It's like a mental filter (that's what it's called in some cognitive-behavioral therapy systems). It's like one drop of ink in a glass; it takes only a second to darken the whole scene. I wonder how many "good Catholics" will hear today only: "Woe to you who are rich, you have received your consolation."

Or how many of us will hear only Jeremiah's opening line: "Cursed is the one who trusts in human beings, who seeks his strength in flesh...." Shall we all go off to become hermits? To live in solitary focus on some ethereal bliss?

Let's hope Jean Paul Sartre was wrong: Some things are not what they appear to be, and behind some things there is a great deal yet to be discovered. The same Jesus who appears to condemn riches says in another place: the poor you will always have with you; for now I deserve to have this expensive ointment poured over my head and feet. The same Jesus who appears to chastise the party-goers who have their fill, is himself accused of being a drunkard and glutton. The same Jesus who appears to condone a dour, grim world here and now, must have had an infectious smile that literally lit-up the pathways of Galilee. Otherwise, there would have been few disciples—or they would have been a pretty bleak gang.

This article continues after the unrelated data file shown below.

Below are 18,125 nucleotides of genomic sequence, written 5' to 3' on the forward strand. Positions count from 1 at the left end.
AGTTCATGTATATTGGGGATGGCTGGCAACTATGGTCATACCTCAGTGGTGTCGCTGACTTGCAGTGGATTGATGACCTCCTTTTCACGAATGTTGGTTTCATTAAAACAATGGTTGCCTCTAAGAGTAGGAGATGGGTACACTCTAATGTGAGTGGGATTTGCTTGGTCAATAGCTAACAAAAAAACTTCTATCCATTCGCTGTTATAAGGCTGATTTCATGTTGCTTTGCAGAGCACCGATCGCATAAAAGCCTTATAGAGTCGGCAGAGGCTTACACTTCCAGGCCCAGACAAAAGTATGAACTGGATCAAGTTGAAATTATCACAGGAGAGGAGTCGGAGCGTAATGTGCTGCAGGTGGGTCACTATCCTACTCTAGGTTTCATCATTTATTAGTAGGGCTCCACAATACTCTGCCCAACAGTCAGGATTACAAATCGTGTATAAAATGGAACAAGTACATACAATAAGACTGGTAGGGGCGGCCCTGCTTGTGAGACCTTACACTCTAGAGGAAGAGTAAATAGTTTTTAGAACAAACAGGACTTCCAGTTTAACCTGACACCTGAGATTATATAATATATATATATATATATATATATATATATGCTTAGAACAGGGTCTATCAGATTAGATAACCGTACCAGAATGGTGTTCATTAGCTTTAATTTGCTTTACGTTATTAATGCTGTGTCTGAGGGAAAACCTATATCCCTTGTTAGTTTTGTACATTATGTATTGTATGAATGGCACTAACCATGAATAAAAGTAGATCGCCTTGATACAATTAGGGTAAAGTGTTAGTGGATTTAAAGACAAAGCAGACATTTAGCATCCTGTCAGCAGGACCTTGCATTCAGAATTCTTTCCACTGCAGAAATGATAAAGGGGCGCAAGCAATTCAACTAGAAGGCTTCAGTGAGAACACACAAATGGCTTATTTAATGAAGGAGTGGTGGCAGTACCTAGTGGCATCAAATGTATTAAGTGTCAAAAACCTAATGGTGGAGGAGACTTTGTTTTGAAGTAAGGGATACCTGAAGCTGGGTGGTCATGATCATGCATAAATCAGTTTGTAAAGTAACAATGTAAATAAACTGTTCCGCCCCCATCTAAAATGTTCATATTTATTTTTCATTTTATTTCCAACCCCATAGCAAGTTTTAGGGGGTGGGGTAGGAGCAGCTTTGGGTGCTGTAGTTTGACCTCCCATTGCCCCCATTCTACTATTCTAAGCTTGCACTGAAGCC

Both Jeremiah and Luke are really talking about in what we put our ultimate trust. The question is: in whom do you trust? In what do you trust? Finally! Is it wealth and riches? Is it food and all the good things this world has to offer? Is it laughter at other's expense and while Rome burns? Is it your reputation in which you put final trust? If it is in any of these good things that you finally trust, you will be disappointed! That's the real "Sermon on the Mount"—or, as the Pastor corrected me, in Luke's gospel, the "Sermon on the Plain"! In what can you trust?

For God's sake, literally: don't give up all the wonderful riches life offers; don't forego wonderful meals and choice wines; don't be afraid to laugh heartily at the amazing stupidity that passes for life these days. Don't be afraid to be yourself even at the cost of others' derision. Jesus didn't. But don't ever forget those around you who are poorer, who are hungrier, who weep, and who are thought crazy by this world. Their reward, too, will be great!